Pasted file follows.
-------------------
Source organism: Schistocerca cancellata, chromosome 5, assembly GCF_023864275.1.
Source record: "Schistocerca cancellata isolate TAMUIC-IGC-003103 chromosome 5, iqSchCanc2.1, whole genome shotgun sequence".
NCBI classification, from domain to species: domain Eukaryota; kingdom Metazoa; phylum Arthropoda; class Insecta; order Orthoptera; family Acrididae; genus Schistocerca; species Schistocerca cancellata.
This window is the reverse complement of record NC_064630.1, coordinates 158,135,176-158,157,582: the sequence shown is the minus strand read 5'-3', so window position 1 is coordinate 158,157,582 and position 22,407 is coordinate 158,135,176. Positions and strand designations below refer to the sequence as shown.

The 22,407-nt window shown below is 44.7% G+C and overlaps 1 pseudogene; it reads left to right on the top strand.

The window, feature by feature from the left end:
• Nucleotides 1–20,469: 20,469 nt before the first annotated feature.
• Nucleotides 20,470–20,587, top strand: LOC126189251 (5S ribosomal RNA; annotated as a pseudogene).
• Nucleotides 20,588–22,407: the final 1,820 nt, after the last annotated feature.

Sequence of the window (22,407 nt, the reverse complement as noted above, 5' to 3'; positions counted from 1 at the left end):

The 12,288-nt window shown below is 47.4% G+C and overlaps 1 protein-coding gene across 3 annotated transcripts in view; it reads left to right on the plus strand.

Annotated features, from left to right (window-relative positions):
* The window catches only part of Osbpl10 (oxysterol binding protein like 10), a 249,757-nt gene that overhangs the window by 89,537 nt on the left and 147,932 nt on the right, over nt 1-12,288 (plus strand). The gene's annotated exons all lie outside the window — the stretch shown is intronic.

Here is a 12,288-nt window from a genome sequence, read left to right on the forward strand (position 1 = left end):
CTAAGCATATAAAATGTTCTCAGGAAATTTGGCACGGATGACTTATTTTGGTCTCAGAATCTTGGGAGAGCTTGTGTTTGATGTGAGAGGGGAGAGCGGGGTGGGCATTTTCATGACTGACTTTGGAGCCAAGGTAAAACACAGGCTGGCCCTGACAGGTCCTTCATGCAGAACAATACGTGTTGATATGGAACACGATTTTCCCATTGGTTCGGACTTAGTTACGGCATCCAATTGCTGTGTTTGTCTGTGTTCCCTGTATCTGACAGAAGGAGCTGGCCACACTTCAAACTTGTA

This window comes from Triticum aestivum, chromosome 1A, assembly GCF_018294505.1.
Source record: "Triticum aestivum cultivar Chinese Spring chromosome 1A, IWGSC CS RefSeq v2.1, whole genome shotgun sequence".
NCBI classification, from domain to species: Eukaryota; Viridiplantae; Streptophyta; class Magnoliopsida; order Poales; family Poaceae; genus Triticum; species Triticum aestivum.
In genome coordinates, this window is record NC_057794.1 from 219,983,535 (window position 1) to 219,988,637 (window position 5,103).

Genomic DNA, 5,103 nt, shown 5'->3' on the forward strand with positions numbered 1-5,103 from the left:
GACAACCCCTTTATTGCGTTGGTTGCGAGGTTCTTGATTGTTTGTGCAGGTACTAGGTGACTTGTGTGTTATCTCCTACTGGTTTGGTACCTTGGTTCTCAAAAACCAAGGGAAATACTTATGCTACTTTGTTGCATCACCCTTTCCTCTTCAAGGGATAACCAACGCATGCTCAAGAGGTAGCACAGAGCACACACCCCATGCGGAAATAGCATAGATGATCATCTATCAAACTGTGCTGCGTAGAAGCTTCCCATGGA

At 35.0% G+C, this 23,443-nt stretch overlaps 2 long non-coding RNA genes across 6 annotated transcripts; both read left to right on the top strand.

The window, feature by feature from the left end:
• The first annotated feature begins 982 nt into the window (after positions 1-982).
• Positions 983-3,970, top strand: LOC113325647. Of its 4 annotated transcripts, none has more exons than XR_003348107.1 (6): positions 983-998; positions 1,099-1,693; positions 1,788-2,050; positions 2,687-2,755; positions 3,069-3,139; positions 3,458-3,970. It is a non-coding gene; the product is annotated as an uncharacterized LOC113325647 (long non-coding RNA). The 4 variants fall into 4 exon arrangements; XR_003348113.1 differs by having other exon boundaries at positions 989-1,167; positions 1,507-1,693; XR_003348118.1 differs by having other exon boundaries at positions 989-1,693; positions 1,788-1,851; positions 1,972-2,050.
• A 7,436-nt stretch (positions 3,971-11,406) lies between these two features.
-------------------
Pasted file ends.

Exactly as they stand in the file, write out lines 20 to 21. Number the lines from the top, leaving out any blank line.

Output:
Genomic DNA, 5,103 nt, shown 5'->3' on the forward strand with positions numbered 1-5,103 from the left:
GACAACCCCTTTATTGCGTTGGTTGCGAGGTTCTTGATTGTTTGTGCAGGTACTAGGTGACTTGTGTGTTATCTCCTACTGGTTTGGTACCTTGGTTCTCAAAAACCAAGGGAAATACTTATGCTACTTTGTTGCATCACCCTTTCCTCTTCAAGGGATAACCAACGCATGCTCAAGAGGTAGCACAGAGCACACACCCCATGCGGAAATAGCATAGATGATCATCTATCAAACTGTGCTGCGTAGAAGCTTCCCATGGA